Verizon iPhone suffers 'death grip,' says Consumer Reports
Lab, real-world tests show results similar to AT&T's model; solved with case
Computerworld - Consumer Reports today said that its lab tests show the Verizon iPhone 4 suffers from a "death grip" problem similar to last summer's revelations about AT&T's model.
Holding the Verizon model in certain ways can "cause the phone to drop calls, or be unable to place calls, in weak signal conditions," the magazine said Friday.
As it did last year with the AT&T version of the iPhone 4, Consumer Reports today declined to put Verizon's on its "recommended" list because of the dropped call problem, even though the device is among its highest-rated smartphones.
"[Dropped calls] can occur when you hold either version of the iPhone in a specific but quite natural way in which a gap in the phone's external casing is covered," said Paul Reynolds, the magazine's electronics editor, in a blog post.
Covering the gap at the lower left of the steel band encircling the Verizon iPhone 4 resulted in dropped calls and an inability to place calls when the cellular signal was at a low strength -- at the level of one bar in the iPhone's indicator -- said Reynolds.
"Reception typically dropped notably within 15 seconds or so of the gap being bridged," Reynolds reported.
Experts, including antenna engineer Spencer Webb, president of AntennaSys, a mobile device antenna design and consulting firm, explained last year that placing part of one's hand over a gap in the band degraded performance by bridging separate antennas, changing the length of the cellular antenna and thus its ability to receive and transmit.
The Verizon iPhone has four such gaps, one more than AT&T's version.
Consumer Reports tested the Verizon iPhone in an isolation chamber at its Yonkers, N.Y. labs, using the same equipment and methodology it used last year to confirm the quickly-dubbed "death grip" issue with AT&T's iPhone. It replicated the tests, and came up with the same results -- dropped calls, inability to place calls -- using a live network connection as well.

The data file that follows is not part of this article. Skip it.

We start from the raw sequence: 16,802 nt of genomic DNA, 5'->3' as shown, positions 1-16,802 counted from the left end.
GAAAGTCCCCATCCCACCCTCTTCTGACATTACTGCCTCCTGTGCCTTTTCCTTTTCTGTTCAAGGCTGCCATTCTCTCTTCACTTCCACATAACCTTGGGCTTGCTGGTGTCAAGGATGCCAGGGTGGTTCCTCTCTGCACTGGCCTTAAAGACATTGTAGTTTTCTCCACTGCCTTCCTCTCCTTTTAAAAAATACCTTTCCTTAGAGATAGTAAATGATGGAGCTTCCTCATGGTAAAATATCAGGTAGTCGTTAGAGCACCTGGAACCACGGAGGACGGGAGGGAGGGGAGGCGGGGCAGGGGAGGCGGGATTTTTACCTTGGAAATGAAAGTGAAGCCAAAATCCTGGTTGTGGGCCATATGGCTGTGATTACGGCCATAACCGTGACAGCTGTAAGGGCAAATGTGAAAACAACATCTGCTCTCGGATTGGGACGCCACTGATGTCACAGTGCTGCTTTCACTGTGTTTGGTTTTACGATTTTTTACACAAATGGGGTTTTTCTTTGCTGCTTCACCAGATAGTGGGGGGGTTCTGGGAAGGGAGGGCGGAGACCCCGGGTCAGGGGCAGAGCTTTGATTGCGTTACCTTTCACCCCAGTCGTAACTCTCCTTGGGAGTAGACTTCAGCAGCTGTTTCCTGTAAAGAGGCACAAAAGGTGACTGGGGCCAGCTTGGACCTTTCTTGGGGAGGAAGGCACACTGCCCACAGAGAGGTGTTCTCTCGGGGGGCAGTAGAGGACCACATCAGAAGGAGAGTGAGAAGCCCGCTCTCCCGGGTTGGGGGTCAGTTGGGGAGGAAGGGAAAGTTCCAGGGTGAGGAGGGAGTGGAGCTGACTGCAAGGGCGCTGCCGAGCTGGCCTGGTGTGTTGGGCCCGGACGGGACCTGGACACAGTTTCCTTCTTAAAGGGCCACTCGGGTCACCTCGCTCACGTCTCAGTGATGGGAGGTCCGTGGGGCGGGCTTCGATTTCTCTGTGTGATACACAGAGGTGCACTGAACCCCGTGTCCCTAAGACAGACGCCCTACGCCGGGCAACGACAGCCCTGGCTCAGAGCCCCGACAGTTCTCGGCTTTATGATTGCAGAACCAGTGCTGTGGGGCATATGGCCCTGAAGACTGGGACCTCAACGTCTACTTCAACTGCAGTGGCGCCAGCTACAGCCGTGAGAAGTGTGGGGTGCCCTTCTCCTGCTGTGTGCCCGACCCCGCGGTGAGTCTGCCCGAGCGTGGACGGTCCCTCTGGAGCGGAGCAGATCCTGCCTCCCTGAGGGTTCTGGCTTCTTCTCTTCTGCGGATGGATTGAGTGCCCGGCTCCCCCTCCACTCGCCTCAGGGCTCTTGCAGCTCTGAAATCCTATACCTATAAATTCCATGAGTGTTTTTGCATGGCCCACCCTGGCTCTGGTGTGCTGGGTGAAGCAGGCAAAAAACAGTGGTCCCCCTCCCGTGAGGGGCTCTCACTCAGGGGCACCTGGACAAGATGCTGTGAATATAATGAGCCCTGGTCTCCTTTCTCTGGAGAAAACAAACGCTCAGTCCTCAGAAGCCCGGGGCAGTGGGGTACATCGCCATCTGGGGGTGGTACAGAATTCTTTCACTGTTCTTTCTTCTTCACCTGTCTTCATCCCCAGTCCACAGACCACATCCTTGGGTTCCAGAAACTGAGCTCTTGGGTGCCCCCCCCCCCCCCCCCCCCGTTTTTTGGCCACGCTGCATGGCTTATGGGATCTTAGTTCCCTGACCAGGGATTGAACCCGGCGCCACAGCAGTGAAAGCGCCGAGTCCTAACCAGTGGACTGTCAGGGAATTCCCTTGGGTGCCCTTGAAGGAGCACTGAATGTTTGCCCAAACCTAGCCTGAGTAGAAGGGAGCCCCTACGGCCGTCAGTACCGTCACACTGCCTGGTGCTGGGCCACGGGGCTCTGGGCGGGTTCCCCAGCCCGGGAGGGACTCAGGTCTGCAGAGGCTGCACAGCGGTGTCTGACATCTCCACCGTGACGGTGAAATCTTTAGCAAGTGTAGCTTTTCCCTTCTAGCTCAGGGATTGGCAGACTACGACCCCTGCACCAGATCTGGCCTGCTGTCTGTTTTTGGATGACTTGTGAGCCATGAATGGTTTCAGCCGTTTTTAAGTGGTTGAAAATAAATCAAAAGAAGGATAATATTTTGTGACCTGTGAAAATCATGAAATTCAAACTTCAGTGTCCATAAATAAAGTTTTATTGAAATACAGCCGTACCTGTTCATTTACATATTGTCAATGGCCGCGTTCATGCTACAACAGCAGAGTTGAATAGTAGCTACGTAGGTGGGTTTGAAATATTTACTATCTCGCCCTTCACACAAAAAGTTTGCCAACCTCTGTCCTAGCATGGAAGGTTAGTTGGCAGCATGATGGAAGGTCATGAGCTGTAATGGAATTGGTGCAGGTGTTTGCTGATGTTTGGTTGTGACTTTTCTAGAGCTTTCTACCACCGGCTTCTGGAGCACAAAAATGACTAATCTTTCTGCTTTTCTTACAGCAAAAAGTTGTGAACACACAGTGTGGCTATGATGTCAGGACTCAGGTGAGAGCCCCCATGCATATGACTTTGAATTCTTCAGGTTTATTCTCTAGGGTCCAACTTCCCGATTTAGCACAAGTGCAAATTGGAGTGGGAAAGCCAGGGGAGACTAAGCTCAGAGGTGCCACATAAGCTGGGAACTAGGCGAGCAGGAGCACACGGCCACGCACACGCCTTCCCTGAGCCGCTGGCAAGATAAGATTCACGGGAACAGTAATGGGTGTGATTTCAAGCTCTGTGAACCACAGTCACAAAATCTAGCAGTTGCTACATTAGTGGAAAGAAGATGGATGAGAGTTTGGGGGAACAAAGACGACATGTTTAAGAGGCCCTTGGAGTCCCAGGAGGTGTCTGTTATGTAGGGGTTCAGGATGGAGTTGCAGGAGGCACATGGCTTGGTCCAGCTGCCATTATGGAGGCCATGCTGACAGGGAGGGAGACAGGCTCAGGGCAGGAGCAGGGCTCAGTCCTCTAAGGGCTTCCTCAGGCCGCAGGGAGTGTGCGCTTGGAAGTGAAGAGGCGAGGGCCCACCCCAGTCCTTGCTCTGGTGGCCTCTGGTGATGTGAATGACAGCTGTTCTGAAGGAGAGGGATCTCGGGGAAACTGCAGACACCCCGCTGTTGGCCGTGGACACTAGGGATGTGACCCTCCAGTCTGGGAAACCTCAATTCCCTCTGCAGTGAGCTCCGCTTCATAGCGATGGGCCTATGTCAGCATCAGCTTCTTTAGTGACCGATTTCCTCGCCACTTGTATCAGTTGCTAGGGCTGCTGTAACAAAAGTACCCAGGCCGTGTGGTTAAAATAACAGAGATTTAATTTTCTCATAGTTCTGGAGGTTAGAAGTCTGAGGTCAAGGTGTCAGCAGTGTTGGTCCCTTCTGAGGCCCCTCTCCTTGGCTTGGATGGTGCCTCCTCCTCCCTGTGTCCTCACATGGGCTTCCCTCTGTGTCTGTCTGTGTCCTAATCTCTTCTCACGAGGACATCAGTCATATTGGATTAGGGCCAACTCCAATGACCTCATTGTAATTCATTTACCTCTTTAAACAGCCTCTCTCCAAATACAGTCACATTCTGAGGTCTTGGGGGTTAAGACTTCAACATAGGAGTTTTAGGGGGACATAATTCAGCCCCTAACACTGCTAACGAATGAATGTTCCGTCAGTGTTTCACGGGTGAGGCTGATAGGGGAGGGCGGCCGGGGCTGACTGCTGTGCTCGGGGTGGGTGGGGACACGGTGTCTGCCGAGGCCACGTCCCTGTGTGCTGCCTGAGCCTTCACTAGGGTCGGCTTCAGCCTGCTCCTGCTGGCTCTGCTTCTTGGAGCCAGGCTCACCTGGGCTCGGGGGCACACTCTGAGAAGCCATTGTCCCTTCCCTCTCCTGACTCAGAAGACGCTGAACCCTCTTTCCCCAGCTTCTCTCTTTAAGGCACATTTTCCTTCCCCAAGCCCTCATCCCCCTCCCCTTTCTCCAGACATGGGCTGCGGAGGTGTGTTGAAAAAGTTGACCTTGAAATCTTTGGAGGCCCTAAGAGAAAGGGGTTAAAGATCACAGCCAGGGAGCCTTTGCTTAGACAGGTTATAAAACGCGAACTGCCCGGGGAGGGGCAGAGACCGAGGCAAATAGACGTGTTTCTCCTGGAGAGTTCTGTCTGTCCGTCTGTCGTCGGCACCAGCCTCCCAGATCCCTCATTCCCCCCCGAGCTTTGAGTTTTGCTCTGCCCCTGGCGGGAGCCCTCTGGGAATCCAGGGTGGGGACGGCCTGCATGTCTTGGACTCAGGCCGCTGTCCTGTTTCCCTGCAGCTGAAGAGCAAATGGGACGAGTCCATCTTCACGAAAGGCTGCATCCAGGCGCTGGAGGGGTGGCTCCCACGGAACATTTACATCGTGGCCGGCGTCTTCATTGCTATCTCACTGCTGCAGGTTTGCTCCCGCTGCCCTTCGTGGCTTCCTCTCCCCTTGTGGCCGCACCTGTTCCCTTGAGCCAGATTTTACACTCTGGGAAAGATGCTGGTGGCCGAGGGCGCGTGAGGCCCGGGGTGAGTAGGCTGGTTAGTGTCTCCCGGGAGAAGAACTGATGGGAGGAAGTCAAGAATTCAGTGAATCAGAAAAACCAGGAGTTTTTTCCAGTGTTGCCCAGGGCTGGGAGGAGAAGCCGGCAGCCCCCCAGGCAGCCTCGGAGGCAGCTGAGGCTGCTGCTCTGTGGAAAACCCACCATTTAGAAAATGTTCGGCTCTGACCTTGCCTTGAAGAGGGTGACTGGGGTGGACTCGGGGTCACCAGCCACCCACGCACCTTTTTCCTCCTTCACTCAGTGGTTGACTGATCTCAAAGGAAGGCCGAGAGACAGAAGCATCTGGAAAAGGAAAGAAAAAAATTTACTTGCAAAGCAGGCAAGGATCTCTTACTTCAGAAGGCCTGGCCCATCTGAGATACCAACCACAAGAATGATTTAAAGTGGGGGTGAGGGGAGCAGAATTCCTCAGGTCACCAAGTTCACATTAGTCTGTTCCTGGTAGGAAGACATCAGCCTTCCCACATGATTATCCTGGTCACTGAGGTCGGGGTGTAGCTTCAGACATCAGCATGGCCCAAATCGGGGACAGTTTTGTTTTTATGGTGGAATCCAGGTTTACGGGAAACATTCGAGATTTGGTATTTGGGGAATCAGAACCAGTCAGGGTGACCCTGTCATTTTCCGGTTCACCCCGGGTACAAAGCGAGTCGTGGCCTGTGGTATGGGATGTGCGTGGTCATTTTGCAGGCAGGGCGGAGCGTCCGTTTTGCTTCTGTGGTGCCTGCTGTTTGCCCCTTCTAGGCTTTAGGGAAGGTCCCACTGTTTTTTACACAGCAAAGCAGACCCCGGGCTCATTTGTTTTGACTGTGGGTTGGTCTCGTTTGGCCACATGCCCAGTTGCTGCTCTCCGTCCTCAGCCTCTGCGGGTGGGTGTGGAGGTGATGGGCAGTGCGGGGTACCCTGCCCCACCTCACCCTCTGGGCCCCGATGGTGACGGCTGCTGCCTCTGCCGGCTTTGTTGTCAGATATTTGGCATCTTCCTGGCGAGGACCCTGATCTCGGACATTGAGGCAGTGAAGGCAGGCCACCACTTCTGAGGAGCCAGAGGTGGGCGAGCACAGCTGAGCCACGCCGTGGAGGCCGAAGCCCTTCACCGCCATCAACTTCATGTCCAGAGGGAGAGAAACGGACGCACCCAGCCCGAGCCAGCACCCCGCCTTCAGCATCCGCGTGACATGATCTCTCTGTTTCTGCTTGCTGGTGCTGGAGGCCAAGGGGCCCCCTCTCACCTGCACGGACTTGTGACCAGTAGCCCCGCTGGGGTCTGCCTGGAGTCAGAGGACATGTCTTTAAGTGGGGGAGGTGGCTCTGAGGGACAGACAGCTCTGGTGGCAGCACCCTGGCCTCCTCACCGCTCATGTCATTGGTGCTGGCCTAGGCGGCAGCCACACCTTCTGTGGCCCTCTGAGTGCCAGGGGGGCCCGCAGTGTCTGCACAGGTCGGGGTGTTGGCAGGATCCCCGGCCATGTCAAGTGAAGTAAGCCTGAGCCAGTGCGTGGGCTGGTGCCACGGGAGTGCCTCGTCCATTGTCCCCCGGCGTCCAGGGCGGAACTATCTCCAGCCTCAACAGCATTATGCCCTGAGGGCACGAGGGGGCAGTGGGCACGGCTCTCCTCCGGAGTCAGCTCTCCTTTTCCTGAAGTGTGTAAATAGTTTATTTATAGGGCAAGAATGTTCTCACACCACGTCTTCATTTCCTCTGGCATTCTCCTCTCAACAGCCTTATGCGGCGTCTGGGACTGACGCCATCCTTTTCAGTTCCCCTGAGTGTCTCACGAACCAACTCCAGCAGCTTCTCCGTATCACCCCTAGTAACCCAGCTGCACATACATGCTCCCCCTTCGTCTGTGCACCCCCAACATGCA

The solution for the Verizon iPhone's death grip problem, said Reynolds, is the same as for AT&T's smartphone: Get a case.
"When we placed the Verizon iPhone 4 into the Apple iPhone 4 Bumper, a $29 frame-like cover sold by the company, the problem was essentially eliminated," Reynolds said. "Based on past tests of the AT&T iPhone with cases of other designs, we also expect other cases sold for the Verizon iPhone 4 will alleviate the problem."
After Apple stopped giving cases to every iPhone 4 owner last September, Consumer Reports blasted the company for the move, calling the decision "not acceptable" because it put the burden on customers.
At the time it ended the case giveaway, Apple said customers had to contact product support to request a free bumper. Apple did not immediately reply today to questions about whether that offer was still valid, or to a request for comment on Consumer Reports' findings.
The publication also ran five other highly-rated smartphones through the same tests, including HTC's Droid Incredible, LG's Ally, Motorola's Droid 2 Global and Droid X, and Samsung's Fascinate. All those smartphones run Google's Android mobile operating system.
None of five Android smartphones exhibited the death grip problem.
Reynolds noted that, unlike last summer, few complaints about dropped calls have surfaced from Verizon subscribers. In an interview Friday, Reynolds declined to speculate on why consumers haven't voiced concerns about the Verizon iPhone's reception. "I will note, though, that Verizon is above average in our satisfaction surveys," he said.
The bottom line for Consumer Reports? It's not recommending the Verizon iPhone, even though it gave the device a score of 75 out of a possible 100, just one point off the top ranking of 76, which the AT&T iPhone 4, T-Mobile's myTouch 4G and Samsung's Vibrant all received.
"We're not recommending [the Verizon iPhone 4] because it has the potential to drop calls or make it unable to place them if used in a normal way," said Reynolds. "You shouldn't need to a case to use a phone."
Gregg Keizer covers Microsoft, security issues, Apple, Web browsers and general technology breaking news for Computerworld. Follow Gregg on Twitter at @gkeizer or subscribe to Gregg's RSS feed . His e-mail address is firstname.lastname@example.org.
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